Format

Send to

Choose Destination
Int Cancer Conf J. 2018 Nov 7;8(1):24-28. doi: 10.1007/s13691-018-0348-8. eCollection 2019 Jan.

A case of advanced pancreatic neuroendocrine tumor in which octreotide long-acting repeatable was effective after failure of everolimus and sunitinib.

Author information

1
Department of Pharmacy, Houju Memorial Hospital, 11-71, Midorigaoka, Nomi, Ishikawa 923-1226 Japan.
2
4Division of Medical Oncology, Cancer Research Institute, Kanazawa University, 13-1 Takara-machi, Kanazawa, Ishikawa 920-0934 Japan.
3
5Department of Pathology, International University of Health and Welfare Mita Hospital, 1-4-3 Mita, Minato-ku, Tokyo, 108-8239 Japan.
4
Department of Surgery, Houju Memorial Hospital, 11-71, Midorigaoka, Nomi, Ishikawa 923-1226 Japan.
5
Outpatient Cancer Chemotherapy Center, Houju Memorial Hospital, 11-71, Midorigaoka, Nomi, Ishikawa 923-1226 Japan.

Abstract

Molecular targeted drugs, such as everolimus and sunitinib, have shown efficacy against advanced pancreatic neuroendocrine tumors. Octreotide, a somatostatin analogue, improves the hormone-related symptoms in patients with neuroendocrine tumors. Furthermore, it has been reported that octreotide has antitumor activity in patients with metastatic midgut neuroendocrine tumors. However, whether octreotide has anti-proliferative effects in patients with advanced pancreatic neuroendocrine tumors is not fully understood. We report a 71-year-old man with multiple liver metastases of pancreatic neuroendocrine tumor. He was treated with everolimus 10 mg daily and sunitinib 25 mg daily on days 1-14 every 3 weeks at the physician's discretion. However, these molecular targeted drugs were discontinued due to disease progression or severe adverse effects. Octreotide long-acting repeatable was administered continuously from the initiation of everolimus treatment. The tumor marker level markedly decreased and the metastatic liver lesions showed shrinkage with octreotide treatment. Immunohistochemistry of tumor specimens obtained before treatment showed that somatostatin receptor 2, a high-affinity receptor for octreotide, was highly expressed. The clinical course of this patient suggested that octreotide long-acting repeatable may be a treatment option for advanced pancreatic neuroendocrine tumors after failure of everolimus and sunitinib. Further clinical trials are warranted to determine whether the expression of somatostatin receptor 2 in tumor tissues is predictive of octreotide efficacy.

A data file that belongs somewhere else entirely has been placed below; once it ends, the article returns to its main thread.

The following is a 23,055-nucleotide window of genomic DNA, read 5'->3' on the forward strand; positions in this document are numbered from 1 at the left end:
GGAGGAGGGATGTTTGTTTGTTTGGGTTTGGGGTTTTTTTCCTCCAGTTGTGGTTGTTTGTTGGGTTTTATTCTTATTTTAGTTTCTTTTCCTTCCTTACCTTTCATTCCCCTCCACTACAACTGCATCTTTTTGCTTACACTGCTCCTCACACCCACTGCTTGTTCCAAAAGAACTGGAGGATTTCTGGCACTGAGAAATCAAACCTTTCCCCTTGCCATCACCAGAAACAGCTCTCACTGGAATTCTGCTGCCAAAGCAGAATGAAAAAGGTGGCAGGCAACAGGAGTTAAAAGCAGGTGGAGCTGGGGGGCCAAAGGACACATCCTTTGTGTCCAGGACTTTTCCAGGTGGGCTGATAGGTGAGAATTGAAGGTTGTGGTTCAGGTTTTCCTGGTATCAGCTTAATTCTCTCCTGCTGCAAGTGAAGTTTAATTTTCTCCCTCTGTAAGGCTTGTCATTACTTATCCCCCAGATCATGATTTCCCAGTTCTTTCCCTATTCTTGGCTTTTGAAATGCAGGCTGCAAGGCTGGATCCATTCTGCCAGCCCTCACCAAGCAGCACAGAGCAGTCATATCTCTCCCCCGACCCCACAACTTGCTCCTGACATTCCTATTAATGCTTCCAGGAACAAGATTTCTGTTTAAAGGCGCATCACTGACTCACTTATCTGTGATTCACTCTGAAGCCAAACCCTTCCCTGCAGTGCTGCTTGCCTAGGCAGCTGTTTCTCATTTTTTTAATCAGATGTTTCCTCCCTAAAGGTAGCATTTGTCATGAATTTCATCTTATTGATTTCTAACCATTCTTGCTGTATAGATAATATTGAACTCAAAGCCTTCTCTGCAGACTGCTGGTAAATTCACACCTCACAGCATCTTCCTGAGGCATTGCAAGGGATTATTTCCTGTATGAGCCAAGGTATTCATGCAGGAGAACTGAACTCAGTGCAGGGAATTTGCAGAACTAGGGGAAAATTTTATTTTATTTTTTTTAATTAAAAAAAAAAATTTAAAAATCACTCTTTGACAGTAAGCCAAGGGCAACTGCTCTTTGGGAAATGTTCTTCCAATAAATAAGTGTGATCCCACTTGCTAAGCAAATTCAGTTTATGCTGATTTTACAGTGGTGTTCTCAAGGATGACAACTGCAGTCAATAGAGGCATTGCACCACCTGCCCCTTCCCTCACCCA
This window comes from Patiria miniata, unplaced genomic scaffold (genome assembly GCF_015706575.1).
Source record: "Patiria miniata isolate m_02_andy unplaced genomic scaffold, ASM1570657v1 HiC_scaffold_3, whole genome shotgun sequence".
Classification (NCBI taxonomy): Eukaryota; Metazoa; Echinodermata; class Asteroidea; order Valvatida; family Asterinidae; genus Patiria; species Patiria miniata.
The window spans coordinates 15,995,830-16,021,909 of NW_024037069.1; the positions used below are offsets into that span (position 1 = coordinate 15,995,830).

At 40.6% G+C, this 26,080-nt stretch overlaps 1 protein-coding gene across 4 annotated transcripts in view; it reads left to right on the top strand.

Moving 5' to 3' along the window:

KEYWORDS:

Octreotide; Pancreatic neuroendocrine tumor; Somatostatin receptor

PMID:
31149542
PMCID:
PMC6498279
[Available on 2019-11-07]
DOI:
10.1007/s13691-018-0348-8

Conflict of interest statement

All authors declare that they have no conflict of interest.All procedures followed have been performed in accordance with the ethical standards laid down in the 1964 Declaration of Helsinki and its later amendments.Written informed consent was obtained from the patient‘s next of kin for the publication of this case report and any accompanying images.

Supplemental Content

Loading ...
Support Center